Students started the day by getting a packet and watching Flocab Week in Rap. This assignment will allow them to catch up on news over the last week and reflect on the meaning of the words chosen.
Packet is due Monday.
Students worked on steps 1-4 of their iSearch Project brainstorming.
Students need to have a pros and cons list for each of the nine topics they have brainstormed to research. They are not to start researching yet.
Today students started by writing a short reflection essay on how they did on their recent MAP reading assessment. They got their scores back so they could see how they did in relation to the goals for the school.
Next, students finished their current round of NWEA Language Usage Assessments.
Once this was complete, students read this set of directions and followed steps 1 through 3 in creating their iSearch project. Students were then to read the sample essay.
The first step in preparing to write you paper, of course, is to find a topic. Only you can decide what sort of topic you find engaging, exciting, and worth looking into. Your topic can be related to a potential career path, a problem the world is facing which interests you, a political or controversial issue whose history and arguments you wish to investigate and present, or simply something in which you have always had an interest, but have never taken the time to learn about.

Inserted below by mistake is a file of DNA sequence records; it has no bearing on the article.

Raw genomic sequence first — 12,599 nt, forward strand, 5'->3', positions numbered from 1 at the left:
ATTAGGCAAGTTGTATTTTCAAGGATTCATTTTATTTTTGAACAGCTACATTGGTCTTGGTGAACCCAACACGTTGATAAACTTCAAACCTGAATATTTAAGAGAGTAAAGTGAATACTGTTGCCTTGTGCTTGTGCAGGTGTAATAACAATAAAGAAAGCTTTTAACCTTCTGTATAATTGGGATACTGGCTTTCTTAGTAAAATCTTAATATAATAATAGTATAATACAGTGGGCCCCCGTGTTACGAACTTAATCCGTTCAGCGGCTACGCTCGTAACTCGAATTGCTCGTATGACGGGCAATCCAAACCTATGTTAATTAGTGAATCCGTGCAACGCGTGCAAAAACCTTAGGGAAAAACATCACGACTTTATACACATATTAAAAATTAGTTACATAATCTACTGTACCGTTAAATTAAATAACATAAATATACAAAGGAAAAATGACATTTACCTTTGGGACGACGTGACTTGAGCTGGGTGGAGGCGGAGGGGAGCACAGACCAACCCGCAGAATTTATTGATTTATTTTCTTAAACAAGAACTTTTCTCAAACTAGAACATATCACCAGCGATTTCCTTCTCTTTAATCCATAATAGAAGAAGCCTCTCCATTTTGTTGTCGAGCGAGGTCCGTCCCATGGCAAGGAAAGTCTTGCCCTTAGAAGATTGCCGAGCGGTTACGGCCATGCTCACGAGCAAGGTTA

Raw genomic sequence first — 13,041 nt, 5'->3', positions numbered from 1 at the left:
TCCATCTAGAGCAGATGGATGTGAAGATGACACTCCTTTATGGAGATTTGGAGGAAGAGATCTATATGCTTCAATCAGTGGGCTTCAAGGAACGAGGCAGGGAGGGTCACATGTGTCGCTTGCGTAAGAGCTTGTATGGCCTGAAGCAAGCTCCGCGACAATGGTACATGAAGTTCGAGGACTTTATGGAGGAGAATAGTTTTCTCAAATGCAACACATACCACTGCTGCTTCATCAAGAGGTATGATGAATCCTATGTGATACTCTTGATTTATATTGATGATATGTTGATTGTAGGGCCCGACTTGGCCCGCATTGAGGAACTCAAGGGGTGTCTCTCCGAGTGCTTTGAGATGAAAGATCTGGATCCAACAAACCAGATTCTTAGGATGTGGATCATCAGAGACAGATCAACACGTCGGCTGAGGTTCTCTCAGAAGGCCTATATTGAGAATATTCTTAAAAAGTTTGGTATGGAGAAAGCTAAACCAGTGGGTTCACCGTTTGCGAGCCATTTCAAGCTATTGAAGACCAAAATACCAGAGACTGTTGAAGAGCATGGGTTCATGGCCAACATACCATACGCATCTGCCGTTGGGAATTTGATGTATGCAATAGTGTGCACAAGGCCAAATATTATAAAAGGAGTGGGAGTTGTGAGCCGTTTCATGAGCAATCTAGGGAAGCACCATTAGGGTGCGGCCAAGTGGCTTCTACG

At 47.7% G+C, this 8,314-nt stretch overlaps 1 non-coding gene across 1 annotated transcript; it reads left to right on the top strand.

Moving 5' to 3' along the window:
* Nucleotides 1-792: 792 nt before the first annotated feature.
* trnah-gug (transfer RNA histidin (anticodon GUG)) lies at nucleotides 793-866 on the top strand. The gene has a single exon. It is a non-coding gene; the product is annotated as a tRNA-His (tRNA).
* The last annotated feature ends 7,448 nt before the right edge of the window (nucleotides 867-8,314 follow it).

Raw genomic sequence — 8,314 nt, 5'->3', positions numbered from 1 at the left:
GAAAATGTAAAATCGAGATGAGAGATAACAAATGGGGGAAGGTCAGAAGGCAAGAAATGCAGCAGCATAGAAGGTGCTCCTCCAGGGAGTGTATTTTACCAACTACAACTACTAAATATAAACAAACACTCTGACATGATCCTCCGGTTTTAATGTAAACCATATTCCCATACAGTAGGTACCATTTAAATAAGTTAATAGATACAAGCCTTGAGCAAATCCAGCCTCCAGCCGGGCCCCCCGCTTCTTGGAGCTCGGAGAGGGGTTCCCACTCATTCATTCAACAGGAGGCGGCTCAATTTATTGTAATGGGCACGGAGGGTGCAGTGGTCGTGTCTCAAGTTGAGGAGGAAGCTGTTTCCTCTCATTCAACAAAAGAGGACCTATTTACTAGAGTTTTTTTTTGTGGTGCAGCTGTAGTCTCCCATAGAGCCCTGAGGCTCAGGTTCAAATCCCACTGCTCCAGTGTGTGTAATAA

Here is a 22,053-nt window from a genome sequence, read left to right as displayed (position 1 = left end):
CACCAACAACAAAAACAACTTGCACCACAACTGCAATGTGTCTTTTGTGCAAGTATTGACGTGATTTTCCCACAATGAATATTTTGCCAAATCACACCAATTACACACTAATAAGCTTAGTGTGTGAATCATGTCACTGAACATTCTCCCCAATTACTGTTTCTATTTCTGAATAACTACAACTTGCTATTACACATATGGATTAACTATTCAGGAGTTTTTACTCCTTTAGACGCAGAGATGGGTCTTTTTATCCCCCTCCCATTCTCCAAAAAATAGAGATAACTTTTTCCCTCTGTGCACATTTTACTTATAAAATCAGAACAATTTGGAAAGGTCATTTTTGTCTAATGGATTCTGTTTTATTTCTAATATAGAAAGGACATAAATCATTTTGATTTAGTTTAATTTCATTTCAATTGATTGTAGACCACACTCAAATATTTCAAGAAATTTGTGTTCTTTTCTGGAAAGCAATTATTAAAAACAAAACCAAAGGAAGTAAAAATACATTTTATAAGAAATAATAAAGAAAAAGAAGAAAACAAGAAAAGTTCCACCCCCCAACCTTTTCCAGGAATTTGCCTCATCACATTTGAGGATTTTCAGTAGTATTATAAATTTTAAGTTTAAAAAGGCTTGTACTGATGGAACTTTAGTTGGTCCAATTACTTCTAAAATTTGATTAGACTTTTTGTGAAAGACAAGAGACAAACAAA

STEP1: To begin, freewrite for about ten minutes about what is tumbling around in your mind after reading the above paragraph. Include any thoughts which were stirred after reading about potential subject areas.
STEP 2: Next, re-read your freewrite and generate a list of possible topics which emerged during your freewrite. If your list contains eight ideas or less, freewrite again. See if the list you just made helps you to come up with even more ideas. (If you have nine or more possible topics, skip ahead to STEP 4.)
STEP 3: Add new ideas generated in the second freewrite to your original list; if you still have fewer than nine ideas, continue the process until your list contains at least nine or ten ideas.
Students worked on the first sections of their common assessments on argumentative writing. We will continue this in the next class together.
Students turned in their argument essay in "final draft" quality. We then read through the essay's in small groups. We edited the "final draft" to show where mistakes and improvements could be made. Tomorrow final "final drafts" will be typed on the computer in MLA format and turned in on Thursday.